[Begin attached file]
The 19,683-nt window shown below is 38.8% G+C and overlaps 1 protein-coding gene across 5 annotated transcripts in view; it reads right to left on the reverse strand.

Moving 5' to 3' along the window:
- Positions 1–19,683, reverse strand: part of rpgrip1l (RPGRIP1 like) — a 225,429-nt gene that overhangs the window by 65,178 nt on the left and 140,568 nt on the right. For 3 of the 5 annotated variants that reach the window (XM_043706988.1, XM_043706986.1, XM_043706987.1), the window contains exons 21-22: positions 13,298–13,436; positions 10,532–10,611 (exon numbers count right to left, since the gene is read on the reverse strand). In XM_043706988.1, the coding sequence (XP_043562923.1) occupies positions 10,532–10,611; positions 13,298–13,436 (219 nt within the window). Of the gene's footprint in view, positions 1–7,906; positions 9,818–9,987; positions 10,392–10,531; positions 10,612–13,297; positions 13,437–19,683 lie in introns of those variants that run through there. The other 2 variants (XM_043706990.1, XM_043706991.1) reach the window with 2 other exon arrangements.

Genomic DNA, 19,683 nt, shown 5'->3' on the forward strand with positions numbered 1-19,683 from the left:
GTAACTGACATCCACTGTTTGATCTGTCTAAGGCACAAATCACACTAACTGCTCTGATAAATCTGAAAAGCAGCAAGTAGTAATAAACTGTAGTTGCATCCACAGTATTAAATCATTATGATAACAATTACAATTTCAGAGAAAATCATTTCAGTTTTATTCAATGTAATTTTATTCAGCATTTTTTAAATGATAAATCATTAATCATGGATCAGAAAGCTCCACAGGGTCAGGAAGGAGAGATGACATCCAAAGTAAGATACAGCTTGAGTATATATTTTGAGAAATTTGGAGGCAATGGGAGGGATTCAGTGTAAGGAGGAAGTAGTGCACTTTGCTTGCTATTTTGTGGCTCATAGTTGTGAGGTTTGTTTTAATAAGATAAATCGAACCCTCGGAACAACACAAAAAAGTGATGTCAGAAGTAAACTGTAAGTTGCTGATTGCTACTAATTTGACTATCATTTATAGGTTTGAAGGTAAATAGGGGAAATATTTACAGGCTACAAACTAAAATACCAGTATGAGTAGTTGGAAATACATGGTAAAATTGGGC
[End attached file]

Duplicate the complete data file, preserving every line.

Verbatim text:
The 19,683-nt window shown below is 38.8% G+C and overlaps 1 protein-coding gene across 5 annotated transcripts in view; it reads right to left on the reverse strand.

Moving 5' to 3' along the window:
- Positions 1–19,683, reverse strand: part of rpgrip1l (RPGRIP1 like) — a 225,429-nt gene that overhangs the window by 65,178 nt on the left and 140,568 nt on the right. For 3 of the 5 annotated variants that reach the window (XM_043706988.1, XM_043706986.1, XM_043706987.1), the window contains exons 21-22: positions 13,298–13,436; positions 10,532–10,611 (exon numbers count right to left, since the gene is read on the reverse strand). In XM_043706988.1, the coding sequence (XP_043562923.1) occupies positions 10,532–10,611; positions 13,298–13,436 (219 nt within the window). Of the gene's footprint in view, positions 1–7,906; positions 9,818–9,987; positions 10,392–10,531; positions 10,612–13,297; positions 13,437–19,683 lie in introns of those variants that run through there. The other 2 variants (XM_043706990.1, XM_043706991.1) reach the window with 2 other exon arrangements.

Genomic DNA, 19,683 nt, shown 5'->3' on the forward strand with positions numbered 1-19,683 from the left:
GTAACTGACATCCACTGTTTGATCTGTCTAAGGCACAAATCACACTAACTGCTCTGATAAATCTGAAAAGCAGCAAGTAGTAATAAACTGTAGTTGCATCCACAGTATTAAATCATTATGATAACAATTACAATTTCAGAGAAAATCATTTCAGTTTTATTCAATGTAATTTTATTCAGCATTTTTTAAATGATAAATCATTAATCATGGATCAGAAAGCTCCACAGGGTCAGGAAGGAGAGATGACATCCAAAGTAAGATACAGCTTGAGTATATATTTTGAGAAATTTGGAGGCAATGGGAGGGATTCAGTGTAAGGAGGAAGTAGTGCACTTTGCTTGCTATTTTGTGGCTCATAGTTGTGAGGTTTGTTTTAATAAGATAAATCGAACCCTCGGAACAACACAAAAAAGTGATGTCAGAAGTAAACTGTAAGTTGCTGATTGCTACTAATTTGACTATCATTTATAGGTTTGAAGGTAAATAGGGGAAATATTTACAGGCTACAAACTAAAATACCAGTATGAGTAGTTGGAAATACATGGTAAAATTGGGC